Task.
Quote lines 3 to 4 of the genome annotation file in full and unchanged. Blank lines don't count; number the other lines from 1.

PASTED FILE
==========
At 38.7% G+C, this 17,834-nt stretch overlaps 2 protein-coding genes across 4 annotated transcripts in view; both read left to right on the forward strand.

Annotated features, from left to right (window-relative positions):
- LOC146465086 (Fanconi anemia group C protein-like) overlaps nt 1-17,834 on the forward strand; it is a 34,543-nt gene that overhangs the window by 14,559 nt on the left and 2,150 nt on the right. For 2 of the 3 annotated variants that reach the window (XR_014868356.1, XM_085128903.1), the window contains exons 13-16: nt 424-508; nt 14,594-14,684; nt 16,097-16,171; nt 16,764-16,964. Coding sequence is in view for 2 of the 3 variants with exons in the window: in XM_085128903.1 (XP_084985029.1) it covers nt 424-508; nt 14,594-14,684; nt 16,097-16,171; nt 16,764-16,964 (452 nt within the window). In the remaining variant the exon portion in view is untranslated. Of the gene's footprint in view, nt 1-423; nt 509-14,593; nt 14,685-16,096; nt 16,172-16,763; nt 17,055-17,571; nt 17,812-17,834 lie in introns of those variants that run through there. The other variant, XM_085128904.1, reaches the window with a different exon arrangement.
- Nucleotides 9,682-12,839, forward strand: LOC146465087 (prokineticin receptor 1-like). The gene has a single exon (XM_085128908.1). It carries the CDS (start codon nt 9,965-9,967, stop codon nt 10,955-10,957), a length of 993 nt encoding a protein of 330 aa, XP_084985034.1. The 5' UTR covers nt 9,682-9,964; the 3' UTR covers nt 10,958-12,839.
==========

- LOC146465086 (Fanconi anemia group C protein-like) overlaps nt 1-17,834 on the forward strand; it is a 34,543-nt gene that overhangs the window by 14,559 nt on the left and 2,150 nt on the right. For 2 of the 3 annotated variants that reach the window (XR_014868356.1, XM_085128903.1), the window contains exons 13-16: nt 424-508; nt 14,594-14,684; nt 16,097-16,171; nt 16,764-16,964. Coding sequence is in view for 2 of the 3 variants with exons in the window: in XM_085128903.1 (XP_084985029.1) it covers nt 424-508; nt 14,594-14,684; nt 16,097-16,171; nt 16,764-16,964 (452 nt within the window). In the remaining variant the exon portion in view is untranslated. Of the gene's footprint in view, nt 1-423; nt 509-14,593; nt 14,685-16,096; nt 16,172-16,763; nt 17,055-17,571; nt 17,812-17,834 lie in introns of those variants that run through there. The other variant, XM_085128904.1, reaches the window with a different exon arrangement.
- Nucleotides 9,682-12,839, forward strand: LOC146465087 (prokineticin receptor 1-like). The gene has a single exon (XM_085128908.1). It carries the CDS (start codon nt 9,965-9,967, stop codon nt 10,955-10,957), a length of 993 nt encoding a protein of 330 aa, XP_084985034.1. The 5' UTR covers nt 9,682-9,964; the 3' UTR covers nt 10,958-12,839.